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In today’s world, millions of artificial products are thrown out each year. After they
leave the trash can, they head to a landfill where they are buried or to an incinerator where
they are burned. This is only some of the ways our garbage can come back to haunt us. The
pollution caused by garbage is a major problem in the world that could result in major health,
space, and economic issues, and measures should be taken to reduce the amount of garbage
produced, improve ways of removing garbage, and enforcement of garbage disposal laws.
As the world population increases, so does the demand for products (Tesar 75). When
we buy new products we will most likely throw out old ones. In fact, hundreds of millions of
tons of garbage are thrown out each year (“Our Pollution” 1 of 1). There are many countries
that have trouble with too much garbage. In India and Bangladesh, plastic bags block drain
pipes, which makes flooding worse during monsoon season (Dorion 23). In some places, they
are running out of room for garbage and must incinerate it. This is an example of how our
future could look with too much garbage. Besides the volume of garbage, the nonbiodegradable nature of the garbage is another huge problem.
The Industrial Revolution first began in Europe in the 1700s, and then swept through the
world (Dorion 5). Huge factories and machines were built and people flooded into cities for
industrial jobs. This was the beginning of today’s man-made products, which are mostly nonbiodegradable (Dorion 5). Garbage produced by these products that is sent to landfills can
sometimes take hundreds of years to decompose (Dorion 7). Today the pollution caused by
these products is a hazard to places everywhere.
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People are disposing of garbage in harmful ways. Garbage is sometimes sent to other
countries, where native people must dispose of it (Jing 3 of 7). Some places dump their waste
into oceans (Jing 2 of 7). When the garbage is dumped into oceans, the water is polluted and
kills many marine animals (Tesar 73). As a result the fishing industry is declining and beaches
are becoming hazardous for swimmers and boaters. Garbage is also dumped in lakes and rivers
from where people get their drinking water. People get sick from diseases such as typhoid and
dysentery. While sifting through garbage to sell useful items, they catch illnesses from it
because they have no sanitation equipment (Jing 7 of 7). In fact, over five million people die
from sickness each year from garbage pollution (Dorion 29). If this problem was solved, then we
would not have as many people dying of garbage pollution.
Laws have been passed to limit hazardous ways of garbage disposal. But in many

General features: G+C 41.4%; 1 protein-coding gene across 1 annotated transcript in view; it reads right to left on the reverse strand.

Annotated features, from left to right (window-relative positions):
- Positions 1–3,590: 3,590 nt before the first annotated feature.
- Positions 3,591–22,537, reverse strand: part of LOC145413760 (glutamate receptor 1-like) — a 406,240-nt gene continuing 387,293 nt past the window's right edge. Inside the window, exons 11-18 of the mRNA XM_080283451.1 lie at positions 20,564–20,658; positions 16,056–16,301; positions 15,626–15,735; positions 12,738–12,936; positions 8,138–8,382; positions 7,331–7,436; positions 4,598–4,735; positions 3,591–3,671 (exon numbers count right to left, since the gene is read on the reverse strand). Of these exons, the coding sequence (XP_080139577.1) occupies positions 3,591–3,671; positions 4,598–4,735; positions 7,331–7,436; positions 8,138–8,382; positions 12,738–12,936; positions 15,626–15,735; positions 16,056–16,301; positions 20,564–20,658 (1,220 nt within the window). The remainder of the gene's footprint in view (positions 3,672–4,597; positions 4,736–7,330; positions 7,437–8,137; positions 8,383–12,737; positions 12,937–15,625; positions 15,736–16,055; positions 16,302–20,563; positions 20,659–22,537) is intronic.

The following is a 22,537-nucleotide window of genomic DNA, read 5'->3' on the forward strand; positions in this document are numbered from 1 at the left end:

countries these laws are not enforced seriously and people and industries continue to dump
their wastes illegally (Tesar 73). If these laws were implemented, waterways would be clean
and people would not get sick.
Today, many governments and organizations are trying to clean up the environment.
Agenda 21 was adopted by many countries in 1992. It is a clean up plan that encourages people
to reduce, reuse, and recycle. More and more people are using reusable bags and containers
and long life bulbs and tires. Recycled aluminum cans and glass are made into new products.
Companies are looking into ways to use recyclable materials and reduce the weight and volume
of packaging. Offices are recycling paper, saving trees and money. Manufacturers are instituting
waste reduction changes, reducing not only trash, but saving in waste disposal costs.
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Today garbage pollution is a major problem for people’s health and the world economy,
and increasing volumes of garbage is shrinking precious living space. Work should be done to
reduce and remove garbage, and enforce garbage removal laws. Governments, industries,
organizations and individuals need to come together urgently to stop this mounting crisis and
save Mother Earth.
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Works Cited
Dorion, Christiane. What if we do nothing? Earth’s Garbage Crisis. Pleasantville: Gareth Stevens
Publishing, 2007.
Hirshmann, Kris. Pollution. Detroit: Kidhaven Press, 2005.
Jing, Li. “Garbage in, Pollution out”. China Daily. China Daily. 18 Mar. 2010. 15 Nov. 2010.
<http://www.chinadaily.com.cn/china/2010-03/18/content_96059997.htm>
“Our Pollution”. Environmental Facts-Pollution. 21 Nov. 2010. <http://www.greennetworld.com/facts/pollution.htm>
Tesar, Jenny. Our Fragile Planet: The Waste Crisis. New York: Facts on File, Inc., 1991.
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Essay - The Problem of Garbage Pollution